WW II-Silent Wings Museum TB15
Thursday, 29 March 2012
Texas, United States
This is not collectible.
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Please drop this item in rural or Premium Member Only caches. Do not drop it in an urban cache or leave it behind at a caching event. Transport the bug in the original plastic bag for as long as the bag lasts; this prevents the chain and tag tangling with other items. Otherwise, take this travel bug anywhere you wish. No permission needed to leave the U.S.
About This Item
Keychain Pendant (WACO-CG4A). This item was purchased at the Silent Wings Museum, Lubbock, TX. The museum preserves and promotes the history of the World War II military glider program. The facility is located on the site of the World War II South Plains Army Air Field, where about 80% of the glider pilots were trained between 1942 and 1945. The pendant depicts a WACO CG4A, the most widely used United States troop/cargo military glider of World War II. Among many exhibits, the museum houses a faithfully restored example of the nearly the nearly 15,000 WACO gliders built during the war effort.
The CG-4A was constructed of fabric-covered wood and metal and was crewed by a pilot and copilot. It had two fixed mainwheels and a tailwheel. The CG-4A could carry 13 troops and their equipment. Cargo loads could be a jeep, a 75 mm howitzer, or a ¼ ton trailer; they were loaded through the upward-hinged nose section. C-47s were usually used as tow aircraft. CG-4As went into operation in July 1943 during the Allied invasion of Sicily. They participated in the American airborne landings in Normandy on 6 June 1944, and in other important airborne operations in Europe and in the China-Burma-India Theater.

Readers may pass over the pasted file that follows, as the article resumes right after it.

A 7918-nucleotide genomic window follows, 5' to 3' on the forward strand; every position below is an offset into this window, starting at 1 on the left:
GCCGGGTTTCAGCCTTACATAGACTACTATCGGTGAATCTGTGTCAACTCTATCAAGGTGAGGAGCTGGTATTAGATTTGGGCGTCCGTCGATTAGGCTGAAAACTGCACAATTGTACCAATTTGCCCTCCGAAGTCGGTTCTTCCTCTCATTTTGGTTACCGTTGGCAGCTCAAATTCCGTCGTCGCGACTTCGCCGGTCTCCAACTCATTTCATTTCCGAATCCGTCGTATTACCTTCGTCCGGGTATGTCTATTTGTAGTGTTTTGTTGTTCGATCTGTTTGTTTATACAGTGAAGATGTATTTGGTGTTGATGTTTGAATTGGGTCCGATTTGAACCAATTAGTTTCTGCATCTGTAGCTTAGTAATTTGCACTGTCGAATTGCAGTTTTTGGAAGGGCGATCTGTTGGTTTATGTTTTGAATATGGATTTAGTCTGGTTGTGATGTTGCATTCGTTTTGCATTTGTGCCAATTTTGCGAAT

The WACOs were conceived and built to be retrieved and reused. On the battlefield a tow cable was elevated to be available for a low-flying tow plane equipped with a tail hook. However, gliders were generally considered expendable by high-ranking European theater officers and combat personnel and were usually abandoned, or destroyed, after the initial landing. Despite this general lack of support for the recovery system, several gliders were recovered from Normandy and even more from the Operation Market-Garden in the Netherlands and Wesel, Germany.
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